Leni Zumas' Farewell Navigator (Open City Books, 2008) is one I need to write a full review of sometime soon, but in the mean time, her story "Waste No Time if This Method Fails" is one of my favorites from the collection.
Written in a he said/she said or he thought/she thought method, it is written in six sections (though not formally sectioned off with headers or anything of that nature), with the odd numbered sections containing mostly one sentence paragraphs, starting with the word "He." The even numbered sections also contain mostly one sentence paragraphs, starting with the word "I."
The setting is the Franzy House, an institution with bars on the windows and locked doors and doctors visiting the patients regularly. The "He" in question is a patient. He is apparently a patient due to an incident that occured at the restaurant he worked at, involving him applying the Heimlich Maneuver to a gentleman that may, or may not have, needed it, but in either case, going on well beyond it was necessary to do so. Assuming the many facts he spouts during conversations with the Fish Stick Girl (the "I" of the story), the doctor, and/or internal thoughts, "He" is actually quite a bright individual.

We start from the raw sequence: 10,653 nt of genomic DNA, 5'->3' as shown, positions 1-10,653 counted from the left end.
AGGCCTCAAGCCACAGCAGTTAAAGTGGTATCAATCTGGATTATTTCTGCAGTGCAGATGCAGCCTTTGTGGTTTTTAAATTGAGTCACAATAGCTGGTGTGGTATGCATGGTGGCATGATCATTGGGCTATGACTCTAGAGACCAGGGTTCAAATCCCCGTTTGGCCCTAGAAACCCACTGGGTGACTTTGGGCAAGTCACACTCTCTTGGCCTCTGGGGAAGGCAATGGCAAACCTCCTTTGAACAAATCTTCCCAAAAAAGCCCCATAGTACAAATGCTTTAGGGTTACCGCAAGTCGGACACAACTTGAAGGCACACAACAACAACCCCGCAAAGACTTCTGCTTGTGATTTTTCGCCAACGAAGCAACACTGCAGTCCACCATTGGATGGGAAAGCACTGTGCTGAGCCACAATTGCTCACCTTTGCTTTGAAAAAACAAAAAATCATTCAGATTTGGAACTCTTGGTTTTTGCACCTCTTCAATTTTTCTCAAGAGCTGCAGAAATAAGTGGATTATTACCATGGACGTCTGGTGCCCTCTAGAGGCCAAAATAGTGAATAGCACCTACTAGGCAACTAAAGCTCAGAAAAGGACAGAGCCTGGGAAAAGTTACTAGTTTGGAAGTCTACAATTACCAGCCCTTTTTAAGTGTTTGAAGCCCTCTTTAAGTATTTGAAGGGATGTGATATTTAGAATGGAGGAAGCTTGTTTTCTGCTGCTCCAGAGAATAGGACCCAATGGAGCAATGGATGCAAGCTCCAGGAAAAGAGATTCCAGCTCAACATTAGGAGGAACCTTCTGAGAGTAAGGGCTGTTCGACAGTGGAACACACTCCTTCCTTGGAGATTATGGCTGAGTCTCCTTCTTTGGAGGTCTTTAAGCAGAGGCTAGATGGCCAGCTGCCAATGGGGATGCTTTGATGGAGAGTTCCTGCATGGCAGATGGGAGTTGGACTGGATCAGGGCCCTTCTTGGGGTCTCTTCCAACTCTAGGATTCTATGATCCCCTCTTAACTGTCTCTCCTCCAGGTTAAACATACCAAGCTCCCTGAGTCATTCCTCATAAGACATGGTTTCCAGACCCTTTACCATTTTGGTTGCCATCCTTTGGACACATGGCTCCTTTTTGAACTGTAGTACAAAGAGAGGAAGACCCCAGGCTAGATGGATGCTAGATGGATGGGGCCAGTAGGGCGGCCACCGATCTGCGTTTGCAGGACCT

Again, "I" is the Fish Stick Girl. That is, she works in the cafeteria at the institution and Fish Stick Girl is the name "He" associates with her. She's worked their three years but considers the past three months (yes, the time "He" has been within the barred windows) to be the best of that time. She does her best to understand all of his references, and when she doesn't, she attempts to bluff her way through anyway.
An aspect of Zumas' stories within this collection that seemed to link them was how, even in very unlikely circumstances, people make connections with others. In this case, a cafeteria worker at an institution and a patient that obviously feels he doesn't belong. The approach that Zumas takes in writing this story - the myriad of single sentence paragraphs, the repetition of the introduction to each sentence, and the amount of internal dialog, is what makes this story different. Which probably drew my attention to it, for which I'm happy as it is a great story.